Parameter Type: Drinking Water Testing for Volatiles
Parameter Name: Carbon Tetrachloride
What it is and Where it Comes From:
Carbon Tetrachloride is a clear, colorless, volatile, and very stable chlorinated hydrocarbon. Carbon Tetrachloride is used as a solvent for oils and fats, as a refrigerant and as a dry-cleaning agent. Carbon tetrachloride is a manufactured chemical and does not occur naturally in the environment. It is produced by chlorination of a variety of low molecular weight hydrocarbons such as carbon disulfide, methane, ethane, propane, or ethylene dichloride and also by thermal chlorination of methyl chloride. Drinking water testing gives you several benefits like peace of mind, identifying contaminants in your water, and insight into health concerns. Safe Home offers Laboratory drinking water testing kits for carbon tetrachloride, allowing you to collect your water sample and ship it directly to our EPA-Certified Laboratory. This platform of drinking water testing for carbon tetrachloride will give you an accurate level based on the lowest level of a parameter our instruments can detect (Method Detection Level). Safe Home drinking water testing for volatiles can be used for city and well water supplies. Drinking water testing should be done any time you notice a significant change in your water quality.
High exposure to carbon tetrachloride can cause liver, kidney, and central nervous system damage. The liver is especially sensitive to carbon tetrachloride because it enlarges, and cells are damaged or destroyed. Kidneys also are damaged, causing a buildup of wastes in the blood. If exposure is low and brief, the liver and kidneys can repair the damaged cells and function normally again. Effects of carbon tetrachloride are more severe in persons who drink large amounts of alcohol. If exposure is very high, the nervous system, including the brain, is affected. People may feel intoxicated and experience headaches, dizziness, sleepiness, and nausea and vomiting. These effects may subside if exposure is stopped, but in severe cases, coma and even death may occur.
Solutions to Contaminant Levels:
What are the next steps after drinking water testing? Carbon tetrachloride can be reduced by granular activated carbon filters. Carbon filtering is a method of filtering that uses a bed of activated carbon to remove impurities from a fluid using adsorption. Carbon filtering works by adsorption, in which pollutants in the fluid to be treated are trapped inside the pore structure of a carbon substrate. The substrate is made of many carbon granules, each of which is itself highly porous. As a result, the substrate has a large surface area within which contaminants can be trapped. Activated carbon is typically used in filters, as it has been treated to have a much higher surface area than non-treated carbon. Drinking water testing should be done once at least once a year to monitor contaminants in water supplies. Who do I need to contact to find out more information about water quality in my area? Every community water supplier must provide an annual report to its customers, known as a Consumer Confidence Report (CCR). The report provides information on your local drinking water quality, including the water’s source, contaminants found in the water, and how consumers can get involved in protecting drinking water. How often does the local public water system preform drinking water testing? Frequency of drinking water testing depends on the number of people served, the type of water source, and types of contaminants. Certain contaminants are tested more frequently than others, as established by the Safe Drinking Water Act. You can find out about levels of regulated contaminants in your treated water for the previous calendar year in your annual Consumer Confidence Report (CCR).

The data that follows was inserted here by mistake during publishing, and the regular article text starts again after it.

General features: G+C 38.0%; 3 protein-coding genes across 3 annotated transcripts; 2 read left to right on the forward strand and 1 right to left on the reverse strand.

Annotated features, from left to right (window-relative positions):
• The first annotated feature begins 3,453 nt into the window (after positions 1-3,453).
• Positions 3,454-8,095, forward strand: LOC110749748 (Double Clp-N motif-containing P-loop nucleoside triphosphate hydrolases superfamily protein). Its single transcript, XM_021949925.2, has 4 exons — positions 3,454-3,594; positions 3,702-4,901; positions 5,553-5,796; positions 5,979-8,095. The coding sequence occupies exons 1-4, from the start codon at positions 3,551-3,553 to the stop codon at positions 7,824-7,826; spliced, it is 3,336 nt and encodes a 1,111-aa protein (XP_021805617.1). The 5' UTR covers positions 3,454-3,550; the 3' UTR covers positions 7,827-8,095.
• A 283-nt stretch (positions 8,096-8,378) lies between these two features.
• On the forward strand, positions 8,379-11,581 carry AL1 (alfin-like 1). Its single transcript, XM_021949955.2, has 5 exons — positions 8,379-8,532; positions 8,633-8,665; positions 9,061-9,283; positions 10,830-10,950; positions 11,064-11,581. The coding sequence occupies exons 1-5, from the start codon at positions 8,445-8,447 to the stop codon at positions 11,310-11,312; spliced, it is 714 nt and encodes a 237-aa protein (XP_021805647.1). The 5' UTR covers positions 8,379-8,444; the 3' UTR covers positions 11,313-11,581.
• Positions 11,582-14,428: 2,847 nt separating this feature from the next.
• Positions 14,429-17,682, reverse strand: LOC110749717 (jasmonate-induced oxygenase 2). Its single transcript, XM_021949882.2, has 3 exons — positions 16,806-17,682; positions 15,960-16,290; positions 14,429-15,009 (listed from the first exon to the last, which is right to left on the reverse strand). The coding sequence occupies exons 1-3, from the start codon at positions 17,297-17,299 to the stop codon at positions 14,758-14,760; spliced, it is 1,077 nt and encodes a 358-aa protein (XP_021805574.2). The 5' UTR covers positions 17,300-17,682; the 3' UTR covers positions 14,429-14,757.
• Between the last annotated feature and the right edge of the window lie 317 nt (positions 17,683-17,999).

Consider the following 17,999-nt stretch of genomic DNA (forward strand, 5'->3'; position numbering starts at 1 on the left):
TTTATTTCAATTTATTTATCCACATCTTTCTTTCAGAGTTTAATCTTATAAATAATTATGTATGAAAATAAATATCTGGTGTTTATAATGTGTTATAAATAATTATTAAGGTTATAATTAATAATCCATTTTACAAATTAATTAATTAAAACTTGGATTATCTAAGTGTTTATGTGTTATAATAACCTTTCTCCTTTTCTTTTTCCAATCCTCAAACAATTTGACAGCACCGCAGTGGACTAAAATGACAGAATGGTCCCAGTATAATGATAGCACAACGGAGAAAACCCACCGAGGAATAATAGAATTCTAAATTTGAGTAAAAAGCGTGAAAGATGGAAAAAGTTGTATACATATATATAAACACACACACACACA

File Under: Volatiles
Drinking Water Testing - Parameter Types
MCL’s (Maximum Contaminant Levels) MCL’s are levels that set by the USEPA and are enforceable to Public Water Utilities, requiring additional treatment, when the levels are exceeded. These same guidelines should be at least considered, by owners of private wells. Some states have more strict guidelines than the USEPA. Not all parameters have MCL’s. If the parameter has an MCL, it’s listed.
MCLG’s (Maximum Contaminant Level Goals) MCLG’s are goals set by the USEPA that we should all strive for when consuming drinking water from any water supply. Concentrations of certain parameters (even below the MCL’s), are still not healthy for humans and animals to drink. These same guidelines should at least be be considered, by owners of private wells. Some states have more strict guidelines than the USEPA. Not all parameters have MCLG’s. If the parameter has an MCLG, it’s listed.
ACTION LEVELS ACTION LEVELS are a specified concentration of a respective parameter in drinking water, that is above a “treatment level” set by the USEPA. When these levels are exceeded, further treatment and monitoring is required by the respective utility who’s water violated this limit.Action Levels apply to parameter-rules such as but not limited to the Copper/Lead Rule.
PARTS PER MILLION (ppm) PPM is a scientific measurement which represents milligrams of the parameter being tested per liter of the respective liquid. Example: If Copper in your water supply is at a concentration of 1.00 mg/L, this is the same as saying the concentration is 1.00 ppm.